Man: HECK YES

God:

Man:

God: Helpful.

Conversation #3

Man: I’m ready to defend my family!! My guns and ammunition are stocked.

God: So glad to hear you’re ready to defend your family. Here’s the key thing I need you to do: Never drink alcohol again.

Man: Wait. What?

God: Well I’m sure you’ve heard that motor vehicle accidents and gun accidents are top killers of children. And mixing alcohol with driving or guns makes both of them far riskier. If you’ve been drinking, there’s a higher likelihood you’ll drive drunk, lose your temper and hurt the kids, or be irresponsible with your gun.

So if you want to protect your family, I would recommend giving up alcohol as a good way to start.

Man:

God:

Man: Can’t I just shoot some bad guys?

God: So then, not actually interested in protecting your family.

Conversation #4

God: Are you ready and willing to protect your family?

Man: YES. Come at me. My home is fully armed and I keep a handgun under the passenger seat. I am ready.

God: Oh. Well. The thing I need you to do is feed your kids plenty of healthy food. Do the grocery shopping. Plans the meals. Stock the fridge. Cook dinner. And of course, do the dishes and keep the kitchen clean because you don’t want harmful bacteria taking over.

Man: But… I don’t even know how to cook.

God: How did you learn about your weapons?

Man: Youtube.

God: Are there cooking videos on Youtube?

Man:

You may find those sample conversations overly obnoxious. And I get that. The topic of protecting one’s family is serious, and we’ve had long and serious conversations about it. But the more I hear arguments about needing to protect one’s family at gun point, the weaker those arguments sound. The data just isn’t there. Instead, the research keeps pointing to the fact the homes without guns are safer.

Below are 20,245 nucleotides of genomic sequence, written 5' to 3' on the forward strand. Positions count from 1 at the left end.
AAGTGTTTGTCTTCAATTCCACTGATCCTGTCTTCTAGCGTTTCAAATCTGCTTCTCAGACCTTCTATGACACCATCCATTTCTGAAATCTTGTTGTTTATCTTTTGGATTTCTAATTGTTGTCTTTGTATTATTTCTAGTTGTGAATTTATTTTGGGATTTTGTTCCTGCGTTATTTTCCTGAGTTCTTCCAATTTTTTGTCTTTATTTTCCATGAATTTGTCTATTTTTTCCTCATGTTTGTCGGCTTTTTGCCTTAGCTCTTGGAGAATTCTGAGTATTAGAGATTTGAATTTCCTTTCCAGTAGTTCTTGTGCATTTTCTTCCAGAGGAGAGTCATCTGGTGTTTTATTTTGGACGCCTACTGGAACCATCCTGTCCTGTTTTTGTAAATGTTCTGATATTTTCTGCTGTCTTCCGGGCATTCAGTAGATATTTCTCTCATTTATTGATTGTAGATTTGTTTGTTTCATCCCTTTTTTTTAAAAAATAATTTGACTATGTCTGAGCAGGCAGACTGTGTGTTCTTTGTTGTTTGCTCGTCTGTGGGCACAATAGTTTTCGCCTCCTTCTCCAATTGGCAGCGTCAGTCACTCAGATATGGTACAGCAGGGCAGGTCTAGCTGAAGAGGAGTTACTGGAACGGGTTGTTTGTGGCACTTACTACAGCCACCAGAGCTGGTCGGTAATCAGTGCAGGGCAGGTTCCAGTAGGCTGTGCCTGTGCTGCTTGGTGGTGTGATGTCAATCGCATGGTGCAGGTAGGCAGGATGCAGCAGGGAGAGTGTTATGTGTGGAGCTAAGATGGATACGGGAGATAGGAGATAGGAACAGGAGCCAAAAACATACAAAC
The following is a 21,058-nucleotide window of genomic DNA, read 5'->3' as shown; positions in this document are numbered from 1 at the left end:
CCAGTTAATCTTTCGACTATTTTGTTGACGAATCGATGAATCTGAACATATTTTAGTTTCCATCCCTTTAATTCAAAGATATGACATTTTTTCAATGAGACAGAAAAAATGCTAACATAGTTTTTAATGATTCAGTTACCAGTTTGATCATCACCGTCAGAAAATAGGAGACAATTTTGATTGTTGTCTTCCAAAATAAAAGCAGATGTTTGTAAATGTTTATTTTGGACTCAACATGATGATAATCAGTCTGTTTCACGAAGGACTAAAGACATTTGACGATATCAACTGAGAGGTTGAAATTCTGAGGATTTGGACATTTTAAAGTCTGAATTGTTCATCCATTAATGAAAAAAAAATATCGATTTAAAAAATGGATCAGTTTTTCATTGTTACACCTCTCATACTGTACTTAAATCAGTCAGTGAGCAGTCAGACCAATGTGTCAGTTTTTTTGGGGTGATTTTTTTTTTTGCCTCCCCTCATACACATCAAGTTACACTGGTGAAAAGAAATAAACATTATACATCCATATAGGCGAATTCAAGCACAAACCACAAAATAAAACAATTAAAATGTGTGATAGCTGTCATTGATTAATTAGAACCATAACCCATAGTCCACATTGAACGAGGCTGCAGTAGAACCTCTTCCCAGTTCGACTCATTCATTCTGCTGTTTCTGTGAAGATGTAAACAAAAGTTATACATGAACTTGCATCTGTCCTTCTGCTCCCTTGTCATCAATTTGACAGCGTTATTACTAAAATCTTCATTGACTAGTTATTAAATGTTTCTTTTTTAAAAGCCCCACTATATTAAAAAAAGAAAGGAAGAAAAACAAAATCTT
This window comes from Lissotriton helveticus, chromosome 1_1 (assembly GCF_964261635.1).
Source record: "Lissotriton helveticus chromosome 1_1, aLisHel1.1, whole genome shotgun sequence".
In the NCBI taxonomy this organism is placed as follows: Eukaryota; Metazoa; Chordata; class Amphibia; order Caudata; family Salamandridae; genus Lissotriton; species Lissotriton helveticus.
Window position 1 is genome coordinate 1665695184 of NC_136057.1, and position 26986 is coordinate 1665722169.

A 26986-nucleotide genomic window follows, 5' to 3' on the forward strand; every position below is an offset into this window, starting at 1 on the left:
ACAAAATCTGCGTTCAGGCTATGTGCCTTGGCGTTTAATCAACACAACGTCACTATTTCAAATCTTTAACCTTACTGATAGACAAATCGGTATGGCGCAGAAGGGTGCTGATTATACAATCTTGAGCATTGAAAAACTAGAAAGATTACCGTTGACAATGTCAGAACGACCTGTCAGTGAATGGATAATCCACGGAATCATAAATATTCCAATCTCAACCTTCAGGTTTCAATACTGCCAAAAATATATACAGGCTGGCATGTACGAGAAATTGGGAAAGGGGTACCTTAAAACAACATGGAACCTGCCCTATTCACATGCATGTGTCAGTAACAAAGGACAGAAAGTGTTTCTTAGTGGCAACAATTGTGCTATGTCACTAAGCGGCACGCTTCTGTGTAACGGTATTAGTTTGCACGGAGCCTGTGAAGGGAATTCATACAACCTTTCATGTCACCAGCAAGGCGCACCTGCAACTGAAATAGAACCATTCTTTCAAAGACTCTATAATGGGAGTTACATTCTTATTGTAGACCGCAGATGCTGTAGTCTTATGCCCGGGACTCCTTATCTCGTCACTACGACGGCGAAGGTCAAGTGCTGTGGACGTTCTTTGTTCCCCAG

A related, but slightly different topic, woven throughout the arguments for keeping guns at home, there are often references to how men have instincts to protect their family and how Protector is their natural role. I think the case can be more easily made that men have zero natural instincts to protect their family.

My thinking is that if an instinct to protect had evolved, wouldn’t that include men checking back (over the course of several months) with any woman they’d had sex with, to find out if he had caused a pregnancy?

I mean, how can we say men have an instinct to protect their family when there are children all over the world, who have fathers who have no idea the children exist?

I would say it’s much easier to argue that mothers have a strong instinct to protect their families. Mothers still do the bulk of the parenting (by far the bulk of the work). Which means mothers do the real things that actually protect their kids every day, all day long. The laundry, making sure there’s good food, watching out for bullies at school, making sure the kids are getting an education, keeping them healthy, nursing them back to health when they are sick, getting them vaccinations, etc..

It’s hard for me not to conclude, that men who insist they need guns because of their role as protector-of-the-family, are full of it. It seems clear they are only willing to protect their family in make-believe instances that are never likely to happen.

They are only interested in protecting their family if they play the role of hero.

When they’re asked to actually protect their family, by doing something mundane and boring like laundry, they can’t be bothered. (And here I should acknowledge that I’m married to man who is awesome at doing the daily protective tasks, like cooking and teaching our kids, and I’m not trying to yell-at-all-the-men — I’m just tired of the disingenuous gun arguments.)

What are your thoughts? Do you disagree with these ideas? Or can you relate to my impatience with pro-gun arguments? Do you feel strongly that a man’s role is protector? If yes, what does that look like to you? And what are some of the small things you do each day that add up to effectively protecting your family? (Like carseats, seatbelts, well-checkups, etc…).